Michaels 3413 W. Seventh St.; 817/877-3413; dinner for two $60. "Contemporary ranch cuisine"— quail with grilled-orange jalapeño sauce, crab cakes with ancho chili cream sauce— meets a sleek interior with a complete series of Warhol's Cowboys and Indians prints.
La Piazza 1600 S. University Dr.; 817/334-0000; dinner for two $65. Excellent Italian food in a semiformal setting (no red-and-white checked tablecloths here). Try the seafood risotto prepared with white wine and cognac or the fettuccine all'amatriciana, with pancetta, tomato sauce, and chilies.
Water Street Seafood Co. 1540 S. University Dr.; 817/877-3474; dinner for two $50. In landlocked Fort Worth, this is the place for fresh seafood, much of which comes from the Gulf of Mexico. The mural above the bar says it all— it's an homage to Remington with cowboys riding sailfish instead of broncos.
Bistro Louise 2900 S. Hulen St., Suite 40; 817/922-9244; lunch for two $20. A Mediterranean spin on New American food, with fusion elements from Asia and Mexico thrown in. Especially popular for after-work tapas.
FORGET WHAT OPRAH SAID AND HAVE SOME BARBECUE
Angelo's Barbeque 2533 White Settlement Rd.; 817/332-0357; lunch for two $12, no credit cards. Don't choose between the beef brisket and the pork ribs; have both.
Railhead Smokehouse 2900 Montgomery St.; 817/738-9808; lunch for two $12. Love the sign above the door that advises, please adjust clothing before leaving.
Sammie's Bar-B-Q 3801 E. Belknap St.; 817/834-1822; lunch for two $12. Natives swear by the ribs cooked over oak. On Sundays, it's all-you-can-eat for $6.95.
Riscky's Barbeque 140 E. Exchange Ave.; 817/626-7777; lunch for two $12. This is Riscky's beachhead in the Stockyards; on the same street is Riscky's Steak House, Riscky's Catch (seafood), and Riscky Rita (Tex-Mex). Stick with the basic mesquite-smoked barbecue.
Sonny Bryan's Smokehouse 2621 N. Main St.; 817/626-7191; lunch for two $12. The Dallas fave now has four locations in Tarrant County, including one in downtown Fort Worth (150 Throckmorton St; 817/878-2424) and this outpost in the Stockyards.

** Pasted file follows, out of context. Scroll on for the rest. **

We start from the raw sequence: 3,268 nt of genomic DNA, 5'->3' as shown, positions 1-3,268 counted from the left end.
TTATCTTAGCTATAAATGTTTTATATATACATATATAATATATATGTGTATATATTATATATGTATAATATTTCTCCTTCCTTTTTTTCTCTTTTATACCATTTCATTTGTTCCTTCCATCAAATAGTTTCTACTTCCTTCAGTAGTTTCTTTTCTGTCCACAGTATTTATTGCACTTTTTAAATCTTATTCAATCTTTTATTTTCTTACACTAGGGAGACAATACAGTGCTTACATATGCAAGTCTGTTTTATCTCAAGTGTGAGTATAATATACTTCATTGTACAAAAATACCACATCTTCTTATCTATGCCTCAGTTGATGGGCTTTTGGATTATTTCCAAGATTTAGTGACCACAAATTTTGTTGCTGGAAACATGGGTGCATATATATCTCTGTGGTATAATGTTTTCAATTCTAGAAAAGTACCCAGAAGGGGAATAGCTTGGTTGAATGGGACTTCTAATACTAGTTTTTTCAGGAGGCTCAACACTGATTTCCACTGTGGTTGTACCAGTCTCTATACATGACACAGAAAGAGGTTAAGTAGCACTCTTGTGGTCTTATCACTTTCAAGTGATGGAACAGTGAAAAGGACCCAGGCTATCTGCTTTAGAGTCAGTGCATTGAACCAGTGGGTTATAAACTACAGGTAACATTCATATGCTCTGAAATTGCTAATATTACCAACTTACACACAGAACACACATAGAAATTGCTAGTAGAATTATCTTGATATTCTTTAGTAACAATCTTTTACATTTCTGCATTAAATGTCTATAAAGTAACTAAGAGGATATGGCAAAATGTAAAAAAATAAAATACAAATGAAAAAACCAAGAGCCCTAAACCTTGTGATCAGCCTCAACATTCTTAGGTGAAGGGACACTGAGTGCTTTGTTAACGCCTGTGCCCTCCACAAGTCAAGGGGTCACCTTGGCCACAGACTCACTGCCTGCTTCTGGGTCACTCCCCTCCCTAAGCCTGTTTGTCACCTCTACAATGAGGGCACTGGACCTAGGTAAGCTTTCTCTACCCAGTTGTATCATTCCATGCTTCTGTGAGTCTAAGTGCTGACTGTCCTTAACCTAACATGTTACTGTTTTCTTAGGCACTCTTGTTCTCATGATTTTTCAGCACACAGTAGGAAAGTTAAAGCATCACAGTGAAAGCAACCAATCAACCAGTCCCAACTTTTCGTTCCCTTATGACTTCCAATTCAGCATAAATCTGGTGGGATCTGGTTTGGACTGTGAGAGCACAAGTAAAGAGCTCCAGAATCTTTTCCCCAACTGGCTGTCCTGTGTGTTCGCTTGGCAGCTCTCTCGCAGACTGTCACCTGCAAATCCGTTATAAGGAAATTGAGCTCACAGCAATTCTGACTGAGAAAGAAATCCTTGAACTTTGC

my left feet
I knew I was in the right place when I looked up and saw, not a disco ball, but a mirrored saddle suspended above the dance floor. You see, I had come to Billy Bob's Texas ("the World's Largest Honky Tonk") for line-dancing lessons. Some people sneer at the popularity of this dance form— C&W tunes like "Achy Breaky Heart" don't help— but I was withholding judgment.
The appeal lies in the fact that you have no partner: it is a social activity, but has none of the pressures associated with ballroom dancing. You don't have to worry about asking someone to dance and being turned down.
Still, I was nervous when instructor Wendell Nelson, a characteristically tall Texan, summoned our group of 30 to the dance floor. Nelson welcomed us, said we would be starting with the Catwalk, and explained a few basics: you dance with just your legs and feet; you keep your hands still, except for an occasional clap, holding them behind your back or on your belt buckle.
First we would learn the steps without music. He demonstrated the first half of an eight-count sequence— right, two, three; left, two, three; right, two, three; left, two, three. We followed suit; so far, so good. He reversed the pattern and we returned to our starting position. Then he added music ("Cat Walk" by Lee Roy Parnell), which made the process easier, and we repeated the complete pattern. I get this, I thought. It's fun. But there were almost 50 minutes left in the lesson, and I realized we would eventually have to do something besides go forward and backward. To the basic eight-step combination, Nelson added shuffle steps, cross steps, clockwise and counterclockwise turns, rocking steps, a stomp, and a hip-roll I can only call provocative.